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‘I’m Not Committing The Murders,’ Baltimore Mayor Says Murder Rate Not His Fault

"It's not any lack of leadership on my part," Baltimore Mayor Jack Young said. "I've been moving this city forward."

Baltimore, MD – Baltimore Mayor Jack Young said that the city’s booming murder rate has nothing to do with a lack of leadership among city officials.

“It’s not any lack of leadership on my part. I’ve been moving this city forward,” Young told WJZ on Nov. 13, as the city braced to surpass 300 homicides for the fifth year. “I’m not committing the murders.”

“That’s what people need to understand. I’m not committing the murders. The police commissioner is not committing it,” the mayor continued. “The council is not committing it. So how can you fault leadership? You know this has been five years of 300-plus murders, and I don’t see it as a lack of leadership.”

Young’s comments were made in the wake of an op-ed piece penned by The Y in Central Maryland President and CEO John Hoey, which was published by The Baltimore Sun on Nov. 11.

Hoey argued that the city is in the “midst of an existential crisis,” and that leaders have failed to implement “laws, practices and actions” to reduce the violent crime rate.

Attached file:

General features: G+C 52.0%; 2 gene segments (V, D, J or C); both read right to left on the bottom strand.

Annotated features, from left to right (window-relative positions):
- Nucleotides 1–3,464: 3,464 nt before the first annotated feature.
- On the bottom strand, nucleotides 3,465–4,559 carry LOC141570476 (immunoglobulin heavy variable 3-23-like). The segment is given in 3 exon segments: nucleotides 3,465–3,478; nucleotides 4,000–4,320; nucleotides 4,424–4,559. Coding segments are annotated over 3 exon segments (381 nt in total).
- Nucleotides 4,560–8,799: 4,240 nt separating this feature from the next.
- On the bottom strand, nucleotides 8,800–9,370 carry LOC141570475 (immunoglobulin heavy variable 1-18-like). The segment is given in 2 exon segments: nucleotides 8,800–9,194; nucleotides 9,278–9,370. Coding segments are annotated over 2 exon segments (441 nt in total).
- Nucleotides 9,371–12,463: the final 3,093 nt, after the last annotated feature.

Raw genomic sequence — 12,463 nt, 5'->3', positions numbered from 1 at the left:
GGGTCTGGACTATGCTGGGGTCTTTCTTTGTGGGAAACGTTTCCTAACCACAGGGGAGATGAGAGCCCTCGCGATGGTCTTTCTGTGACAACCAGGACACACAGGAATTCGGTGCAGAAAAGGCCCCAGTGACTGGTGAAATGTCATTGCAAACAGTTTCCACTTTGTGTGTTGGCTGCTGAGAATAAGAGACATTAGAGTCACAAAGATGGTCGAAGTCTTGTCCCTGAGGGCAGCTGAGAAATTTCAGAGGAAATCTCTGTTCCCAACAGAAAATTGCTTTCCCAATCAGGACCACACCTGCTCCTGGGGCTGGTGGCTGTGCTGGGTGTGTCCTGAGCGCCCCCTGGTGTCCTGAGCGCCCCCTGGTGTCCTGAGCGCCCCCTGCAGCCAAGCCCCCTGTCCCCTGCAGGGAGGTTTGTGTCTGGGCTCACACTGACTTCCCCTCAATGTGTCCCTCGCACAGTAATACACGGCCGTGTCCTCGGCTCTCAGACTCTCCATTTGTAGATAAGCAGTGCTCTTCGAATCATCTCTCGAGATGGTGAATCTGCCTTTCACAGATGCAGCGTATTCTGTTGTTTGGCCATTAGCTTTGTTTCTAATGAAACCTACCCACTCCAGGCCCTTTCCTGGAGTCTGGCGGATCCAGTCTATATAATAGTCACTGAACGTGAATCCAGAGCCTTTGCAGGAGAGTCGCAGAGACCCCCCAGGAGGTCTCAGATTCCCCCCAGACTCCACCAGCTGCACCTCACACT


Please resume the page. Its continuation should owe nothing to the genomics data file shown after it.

“Other cities have successfully reduced their violent crime rate significantly, but in Baltimore we have had not just a crisis of confidence but, in my view, a crisis of leadership,” he wrote. “This is a plea to those in elected office, and those who seek to be, to acknowledge the crisis we are in and to focus on it like your hair’s on fire, because our city is, essentially on fire.”

Young doubled-down on his defensive comments during a brief interview with WBFF on Nov. 18.

“We’re moving forward and we’re committed to reduce crime in the city, and that’s my final comment on that,” he said as he walked away from reporters.

Critics blasted Young for failing to outline a specific plan to combat the city’s violent crime rate, The Baltimore Sun reported.

“Residents deserve to know their leaders have a vision to coordinate our precious resources in the fight against violent crime effectively and urgently, not passing the buck,” City Council President Brandon Scott said.

“If he thinks it’s not just his job to end the bloodshed, he should hand over the reins to someone who realizes it is,” former city and federal prosecutor Thiru Vignarajah added, according to The Baltimore Sun.

Young later released a statement in response to the criticism.

“While no leaders in our city are personally responsible for these crimes, ALL of us have a role to play in stopping them,” he said. “And, as Mayor, I take and will continue to take responsibility for making our city safer and cleaner.”

“But the City leadership can’t do it alone,” the mayor added. “We need community leaders, stakeholders, and everyday Baltimoreans to come together and work to reduce gun violence.”

Holly Matkin - November Tue, 2019


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